First things first: before you die, you must attend a Pendleton Round-Up. If you live in the Northwest, you've no doubt heard of it, but the Pendleton Round-Up truly lives up to all the storied hype.
Picture an entire town, secluded by the parched, rolling hills of North Central Oregon, wholeheartedly focused on showing you a good time and making you a lifelong rodeo fan at every turn.
I joined the thousands upon thousands of good-natured, rowdy fans in the heat for two days, including Saturday's final, and found myself cheering wildly for spectacularly dangerous and exiting events, some that I didn't even know existed -- wild cow milking? Count me in, I've got to see that.
But more than any bronco that bucked a cowboy through the air or half-ton steer wrestled into the dirt, the event that made my jaw drop were the heart-stopping Indian relay races.
Indian relay races pit a handful of teams against each other, each from a regional tribe, each with one rider, and each with several very, very wild horses. Instantly you're transported back in time, expecting to see these horses break free and race across the plains and lost beyond the horizon.
Just leading the horses onto the track is an outright ordeal; some refuse to budge while others rear straight up and stamp down onto their handlers who must scramble out of the way.
No saddles, no saddle blankets, just bareback riding. Each rider is incredibly exposed and risks great injury, clothed in nothing more than a pair of shorts, perhaps a tank top and moccasins or maybe sneakers. It's next to nothing compared to what fellow rodeo competitors wear.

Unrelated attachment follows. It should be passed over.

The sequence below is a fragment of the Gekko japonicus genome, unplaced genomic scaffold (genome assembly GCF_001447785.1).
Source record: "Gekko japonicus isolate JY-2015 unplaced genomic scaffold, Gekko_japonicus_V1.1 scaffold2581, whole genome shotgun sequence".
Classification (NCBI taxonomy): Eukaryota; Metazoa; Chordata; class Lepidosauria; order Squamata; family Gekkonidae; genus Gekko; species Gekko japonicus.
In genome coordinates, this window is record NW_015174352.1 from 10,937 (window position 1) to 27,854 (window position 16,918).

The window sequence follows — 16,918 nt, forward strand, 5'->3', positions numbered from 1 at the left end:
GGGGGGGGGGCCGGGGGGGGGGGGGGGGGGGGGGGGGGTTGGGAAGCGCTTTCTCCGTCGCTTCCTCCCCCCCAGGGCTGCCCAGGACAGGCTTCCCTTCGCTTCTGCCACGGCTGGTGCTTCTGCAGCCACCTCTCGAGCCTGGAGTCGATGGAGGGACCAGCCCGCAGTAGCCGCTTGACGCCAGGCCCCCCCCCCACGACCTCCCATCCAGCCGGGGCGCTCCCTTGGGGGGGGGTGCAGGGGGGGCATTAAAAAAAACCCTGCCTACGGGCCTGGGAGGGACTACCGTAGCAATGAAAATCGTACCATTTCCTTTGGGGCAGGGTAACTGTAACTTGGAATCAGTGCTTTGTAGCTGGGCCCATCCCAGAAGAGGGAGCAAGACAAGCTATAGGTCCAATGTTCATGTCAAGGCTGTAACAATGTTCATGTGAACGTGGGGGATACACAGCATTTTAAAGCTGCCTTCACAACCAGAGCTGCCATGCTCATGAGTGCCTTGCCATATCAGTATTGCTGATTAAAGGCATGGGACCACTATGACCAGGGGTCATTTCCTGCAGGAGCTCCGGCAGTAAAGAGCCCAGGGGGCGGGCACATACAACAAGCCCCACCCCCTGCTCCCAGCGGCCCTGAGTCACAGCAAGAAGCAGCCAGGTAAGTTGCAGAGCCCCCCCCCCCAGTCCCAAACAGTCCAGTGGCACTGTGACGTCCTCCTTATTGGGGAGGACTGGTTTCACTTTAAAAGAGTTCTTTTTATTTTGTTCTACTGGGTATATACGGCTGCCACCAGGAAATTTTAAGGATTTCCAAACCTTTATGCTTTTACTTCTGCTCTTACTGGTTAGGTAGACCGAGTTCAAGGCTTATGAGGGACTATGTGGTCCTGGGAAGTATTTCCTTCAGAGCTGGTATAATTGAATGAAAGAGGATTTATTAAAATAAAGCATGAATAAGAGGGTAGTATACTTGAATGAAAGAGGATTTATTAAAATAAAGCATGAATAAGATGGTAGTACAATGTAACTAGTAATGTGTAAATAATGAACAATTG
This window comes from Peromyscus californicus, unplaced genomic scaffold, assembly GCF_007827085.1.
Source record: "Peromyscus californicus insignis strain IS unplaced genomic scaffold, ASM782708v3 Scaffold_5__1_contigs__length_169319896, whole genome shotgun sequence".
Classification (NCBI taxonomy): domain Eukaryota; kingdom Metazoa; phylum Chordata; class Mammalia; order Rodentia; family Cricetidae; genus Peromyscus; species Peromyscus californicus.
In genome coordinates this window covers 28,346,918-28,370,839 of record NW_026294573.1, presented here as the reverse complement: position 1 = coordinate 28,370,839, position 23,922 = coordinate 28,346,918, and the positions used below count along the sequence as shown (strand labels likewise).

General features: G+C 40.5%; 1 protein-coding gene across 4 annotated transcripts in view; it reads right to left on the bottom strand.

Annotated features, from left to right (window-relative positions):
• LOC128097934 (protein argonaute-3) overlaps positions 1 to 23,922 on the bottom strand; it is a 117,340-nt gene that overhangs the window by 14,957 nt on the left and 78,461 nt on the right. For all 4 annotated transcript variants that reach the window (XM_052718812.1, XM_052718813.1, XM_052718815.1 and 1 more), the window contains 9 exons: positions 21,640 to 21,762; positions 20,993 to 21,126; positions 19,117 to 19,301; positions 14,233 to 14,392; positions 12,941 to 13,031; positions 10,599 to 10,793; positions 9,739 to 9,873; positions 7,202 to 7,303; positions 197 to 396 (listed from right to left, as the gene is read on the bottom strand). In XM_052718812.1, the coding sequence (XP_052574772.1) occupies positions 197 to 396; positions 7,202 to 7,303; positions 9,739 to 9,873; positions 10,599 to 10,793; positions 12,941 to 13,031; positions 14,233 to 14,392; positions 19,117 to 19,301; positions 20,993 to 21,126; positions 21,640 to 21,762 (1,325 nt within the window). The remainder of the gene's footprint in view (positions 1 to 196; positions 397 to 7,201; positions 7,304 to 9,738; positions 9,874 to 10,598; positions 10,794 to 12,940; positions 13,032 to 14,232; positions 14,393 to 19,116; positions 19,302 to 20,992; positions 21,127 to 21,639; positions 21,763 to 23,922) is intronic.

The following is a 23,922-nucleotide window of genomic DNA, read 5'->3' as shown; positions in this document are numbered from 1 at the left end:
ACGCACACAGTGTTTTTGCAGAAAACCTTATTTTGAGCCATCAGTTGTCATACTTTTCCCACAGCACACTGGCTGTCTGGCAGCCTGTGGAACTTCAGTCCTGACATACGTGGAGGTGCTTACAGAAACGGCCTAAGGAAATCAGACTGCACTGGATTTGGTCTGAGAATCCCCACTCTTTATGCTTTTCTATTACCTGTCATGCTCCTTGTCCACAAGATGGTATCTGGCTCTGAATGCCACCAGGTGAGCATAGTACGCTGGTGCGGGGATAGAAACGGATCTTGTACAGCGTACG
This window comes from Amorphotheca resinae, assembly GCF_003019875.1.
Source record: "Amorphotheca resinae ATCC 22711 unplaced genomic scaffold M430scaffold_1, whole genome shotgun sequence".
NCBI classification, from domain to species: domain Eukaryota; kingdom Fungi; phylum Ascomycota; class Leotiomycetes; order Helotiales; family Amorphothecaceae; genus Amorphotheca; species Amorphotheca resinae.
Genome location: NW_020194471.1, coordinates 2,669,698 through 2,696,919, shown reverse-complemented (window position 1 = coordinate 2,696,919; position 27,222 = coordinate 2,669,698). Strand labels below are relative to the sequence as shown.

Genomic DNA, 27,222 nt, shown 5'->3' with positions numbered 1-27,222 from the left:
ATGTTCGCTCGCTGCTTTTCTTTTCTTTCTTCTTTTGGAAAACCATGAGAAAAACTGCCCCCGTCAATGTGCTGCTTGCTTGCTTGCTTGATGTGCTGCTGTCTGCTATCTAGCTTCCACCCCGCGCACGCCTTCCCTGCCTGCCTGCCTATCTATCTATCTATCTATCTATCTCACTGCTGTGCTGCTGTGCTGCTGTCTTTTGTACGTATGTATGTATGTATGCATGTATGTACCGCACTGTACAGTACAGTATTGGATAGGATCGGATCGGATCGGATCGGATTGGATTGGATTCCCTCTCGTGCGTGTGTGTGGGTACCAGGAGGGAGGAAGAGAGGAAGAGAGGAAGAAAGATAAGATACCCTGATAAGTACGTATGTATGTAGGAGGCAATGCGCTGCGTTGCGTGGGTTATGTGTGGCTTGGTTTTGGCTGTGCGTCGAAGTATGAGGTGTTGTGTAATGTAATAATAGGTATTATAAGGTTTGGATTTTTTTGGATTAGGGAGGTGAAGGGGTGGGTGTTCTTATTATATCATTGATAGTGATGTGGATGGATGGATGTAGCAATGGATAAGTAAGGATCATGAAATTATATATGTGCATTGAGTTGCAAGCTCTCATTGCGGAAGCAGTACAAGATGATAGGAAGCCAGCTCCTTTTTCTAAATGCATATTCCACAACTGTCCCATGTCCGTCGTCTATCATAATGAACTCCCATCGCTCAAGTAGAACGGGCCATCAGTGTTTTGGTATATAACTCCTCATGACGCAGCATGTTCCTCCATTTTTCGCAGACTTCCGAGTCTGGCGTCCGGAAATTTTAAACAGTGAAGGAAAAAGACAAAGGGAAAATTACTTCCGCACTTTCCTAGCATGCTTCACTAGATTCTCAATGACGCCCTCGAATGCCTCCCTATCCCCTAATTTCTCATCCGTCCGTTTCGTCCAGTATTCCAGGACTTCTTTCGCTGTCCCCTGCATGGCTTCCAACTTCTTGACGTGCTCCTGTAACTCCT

As quickly as they're led out, and without warning, a sudden and startling gunshot scares not only the crowd, but the pack of horses.
With one fluid leg kick, each rider sails from the ground onto their frightened horse, some more elegantly than others. Half of the horses start the race without their rider and others buck furiously to rid themselves of the man (or lady, there are races for women), on their back.
At break-neck speed, the riders must race one lap around the track. But in a matter of seconds, the pack is already round the bend and that's when things get really tricky.
As each rider approaches their team, without slowing down, they must somehow manage to hop off their horse and mount the next one, all in a matter of one of two seconds. The relay repeats one more time before the horse and rider dash across the finish line.
Writing about this feat of physics and athleticism really doesn't do it justice. You have to watch it. Here are a couple videos posted on YouTube:
Pendleton Round-Up 2010
Pendleton Round-Up 2011
During the women's race this year, one rider was not able to stop her horse. After the race was over, the horse continued speeding around the track for two more laps. Finally and without many options, she bailed off the side going about 25 mph, hitting the ground hard. Knocked silly for a second, she still managed to get up and jog off the track.
If you're still not sold, here's an article from the New York Times about the championship Indian relay races held in Sheridan, Wyoming. You can also read about how some of the Umatilla riders train in the East Oregonian.
Besides the rodeo, the Pendleton Round-Up offers a ton of other events for the whole family. You can visit their website at http://pendletonroundup.com/